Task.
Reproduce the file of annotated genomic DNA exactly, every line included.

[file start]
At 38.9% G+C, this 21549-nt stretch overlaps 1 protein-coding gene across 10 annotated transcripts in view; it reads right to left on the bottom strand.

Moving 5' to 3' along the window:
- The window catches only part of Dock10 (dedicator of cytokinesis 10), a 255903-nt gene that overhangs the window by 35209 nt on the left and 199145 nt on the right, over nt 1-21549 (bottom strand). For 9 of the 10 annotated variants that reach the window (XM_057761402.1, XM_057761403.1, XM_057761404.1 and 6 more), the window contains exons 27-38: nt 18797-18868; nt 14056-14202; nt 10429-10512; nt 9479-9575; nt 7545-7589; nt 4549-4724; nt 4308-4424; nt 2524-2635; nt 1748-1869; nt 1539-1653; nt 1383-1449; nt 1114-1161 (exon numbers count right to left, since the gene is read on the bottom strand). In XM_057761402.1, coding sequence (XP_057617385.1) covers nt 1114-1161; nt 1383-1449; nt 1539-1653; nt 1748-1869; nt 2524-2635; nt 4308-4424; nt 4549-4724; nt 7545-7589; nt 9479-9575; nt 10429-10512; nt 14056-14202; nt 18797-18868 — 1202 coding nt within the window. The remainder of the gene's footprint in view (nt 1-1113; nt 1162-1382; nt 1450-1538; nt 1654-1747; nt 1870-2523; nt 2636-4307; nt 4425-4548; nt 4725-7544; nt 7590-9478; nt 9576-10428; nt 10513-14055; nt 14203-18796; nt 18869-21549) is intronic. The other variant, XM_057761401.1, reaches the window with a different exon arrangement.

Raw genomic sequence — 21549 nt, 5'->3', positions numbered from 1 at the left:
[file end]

At 38.9% G+C, this 21549-nt stretch overlaps 1 protein-coding gene across 10 annotated transcripts in view; it reads right to left on the bottom strand.

Moving 5' to 3' along the window:
- The window catches only part of Dock10 (dedicator of cytokinesis 10), a 255903-nt gene that overhangs the window by 35209 nt on the left and 199145 nt on the right, over nt 1-21549 (bottom strand). For 9 of the 10 annotated variants that reach the window (XM_057761402.1, XM_057761403.1, XM_057761404.1 and 6 more), the window contains exons 27-38: nt 18797-18868; nt 14056-14202; nt 10429-10512; nt 9479-9575; nt 7545-7589; nt 4549-4724; nt 4308-4424; nt 2524-2635; nt 1748-1869; nt 1539-1653; nt 1383-1449; nt 1114-1161 (exon numbers count right to left, since the gene is read on the bottom strand). In XM_057761402.1, coding sequence (XP_057617385.1) covers nt 1114-1161; nt 1383-1449; nt 1539-1653; nt 1748-1869; nt 2524-2635; nt 4308-4424; nt 4549-4724; nt 7545-7589; nt 9479-9575; nt 10429-10512; nt 14056-14202; nt 18797-18868 — 1202 coding nt within the window. The remainder of the gene's footprint in view (nt 1-1113; nt 1162-1382; nt 1450-1538; nt 1654-1747; nt 1870-2523; nt 2636-4307; nt 4425-4548; nt 4725-7544; nt 7590-9478; nt 9576-10428; nt 10513-14055; nt 14203-18796; nt 18869-21549) is intronic. The other variant, XM_057761401.1, reaches the window with a different exon arrangement.

Raw genomic sequence — 21549 nt, 5'->3', positions numbered from 1 at the left: